How To Save for College With A 529 Plan

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College tuitions continue to rise, but you can help offset your child’s costs by opening a 529 plan. Learn what a 529 plan is and how it may benefit you and your child.

The cost for higher education continues to grow. On average, students pay $7,020 per year in tuition and fees for public in-state colleges ($11,528 for out-of-state). And if your child is attending a private four-year college? Expect to pay $26,273 per year. And these costs will continue to rise. Between 2000 and 2010, tuition increased at an average annual rate of 4.9 percent beyond general inflation—more rapidly than in either of the previous two decades.

Luckily, a number of options exist for you and your child to save and pay for college. One savings vehicle that continues to grow in popularity is the 529 plan. Created in 1996 and named after Section 529 of the Internal Revenue Code, a 529 plan is an education savings tool operated by a state or educational institution.

How does a 529 plan work?

A 529 plan enables families to set aside money now for future college expenses. Every state offers at least one 529 plan, although state plans can differ from one another. You can enroll in a 529 plan directly with a 529 plan manager or through a financial advisor. As the donor of the plan, you stay in control of the account—which means you have control over when and how money in the account is used. The plan is managed and maintained by your state’s treasurer’s office or an outside investment company.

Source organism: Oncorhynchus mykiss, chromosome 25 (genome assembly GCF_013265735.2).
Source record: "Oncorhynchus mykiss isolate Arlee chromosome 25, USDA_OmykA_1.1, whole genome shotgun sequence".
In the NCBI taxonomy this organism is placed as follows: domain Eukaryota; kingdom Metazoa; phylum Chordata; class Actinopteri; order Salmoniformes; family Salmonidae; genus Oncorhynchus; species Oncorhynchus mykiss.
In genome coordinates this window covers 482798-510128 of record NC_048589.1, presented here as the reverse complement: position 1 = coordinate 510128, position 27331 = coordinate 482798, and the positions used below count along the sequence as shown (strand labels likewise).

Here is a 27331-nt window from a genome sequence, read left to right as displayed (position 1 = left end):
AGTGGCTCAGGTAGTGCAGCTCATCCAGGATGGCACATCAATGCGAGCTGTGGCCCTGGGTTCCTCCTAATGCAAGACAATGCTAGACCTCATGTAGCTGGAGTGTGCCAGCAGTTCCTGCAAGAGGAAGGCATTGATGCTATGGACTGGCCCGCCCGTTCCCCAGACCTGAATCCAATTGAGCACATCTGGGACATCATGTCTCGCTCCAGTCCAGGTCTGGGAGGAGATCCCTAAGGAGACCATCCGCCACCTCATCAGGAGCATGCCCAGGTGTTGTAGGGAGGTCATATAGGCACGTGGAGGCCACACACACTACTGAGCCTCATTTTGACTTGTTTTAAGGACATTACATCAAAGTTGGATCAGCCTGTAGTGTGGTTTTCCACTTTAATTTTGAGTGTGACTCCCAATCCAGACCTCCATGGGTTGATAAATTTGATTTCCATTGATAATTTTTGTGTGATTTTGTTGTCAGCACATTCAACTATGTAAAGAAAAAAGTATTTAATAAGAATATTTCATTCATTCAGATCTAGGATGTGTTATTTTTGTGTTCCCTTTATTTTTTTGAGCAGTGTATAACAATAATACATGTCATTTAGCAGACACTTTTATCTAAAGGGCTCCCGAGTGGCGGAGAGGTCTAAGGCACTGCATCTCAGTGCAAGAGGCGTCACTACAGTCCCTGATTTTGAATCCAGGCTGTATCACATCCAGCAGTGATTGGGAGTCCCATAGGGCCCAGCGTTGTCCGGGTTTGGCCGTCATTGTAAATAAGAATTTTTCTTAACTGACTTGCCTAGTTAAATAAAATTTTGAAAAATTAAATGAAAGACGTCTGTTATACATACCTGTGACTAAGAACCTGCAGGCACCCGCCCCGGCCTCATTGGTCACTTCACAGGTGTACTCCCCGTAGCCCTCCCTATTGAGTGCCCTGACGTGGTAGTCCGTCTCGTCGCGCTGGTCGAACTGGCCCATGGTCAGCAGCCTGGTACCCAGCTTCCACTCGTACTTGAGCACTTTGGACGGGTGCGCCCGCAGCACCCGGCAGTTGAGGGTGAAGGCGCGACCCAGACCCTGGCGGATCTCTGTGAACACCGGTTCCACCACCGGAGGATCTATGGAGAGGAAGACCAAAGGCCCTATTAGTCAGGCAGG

Where can a 529 plan be used?

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You or your child can use the funds from a 529 plan at any qualified college nationwide. Live in Arizona but want to go to college in Connecticut? You can do that. And, depending on the type of plan you choose, your funds can be used for private institutions as well.

What types of 529 plans are available?

Two basic 529 plans are available: a savings plan and a pre-paid plan.

  • Savings plans offer several investment options for you to select from and operate much like a 401(k) or IRA. The growth of your account will depend on the performance of the options you choose.
  • Pre-paid plans are just that—they enable you to pre-pay all or part of the costs of a college education.

Some private colleges also offer their own pre-paid programs as well. Each participating college has its own type of plan, however, so be sure to research the particulars first.

Are there any tax benefits associated with a 529 plan?

Yes. Your investment in a 529 college savings plan grows tax-deferred and qualified distributions are tax-free at the federal level. Some states offer additional tax benefits as well. In addition, your donation into a 529 plan can qualify for the annual federal gift tax exclusion as long as your gift does not exceed $13,000.

What happens if the 529 plan isn’t used?

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Any earnings for non-qualified distributions from a 529 plan are subject to a 10 percent penalty and income tax (at your tax rate). Principal is not subject to these penalties. And, any deductions you claimed for the 529 plan on your state income tax return will generally need to be reported as “recapture” income. Exceptions can be claimed if the plan is not needed because the beneficiary was disabled, died or received a scholarship.

You can minimize these penalties by transferring the beneficiary of the 529 plan to another qualifying family member.

So, now that you know what a 529 plan is and how it works, how much should you save for your child’s education? Check out Fidelity Investment’s college savings guidelines for families earning $55,000, $75,000 and $100,000.

This article contains general information. Individual financial situations are unique; please, consult your financial advisor or tax attorney before utilizing any of the information contained in this article.

Source: savingforcollege.com, CollegeBoard, Private College 529 Plan, IRS.gov, New York Times
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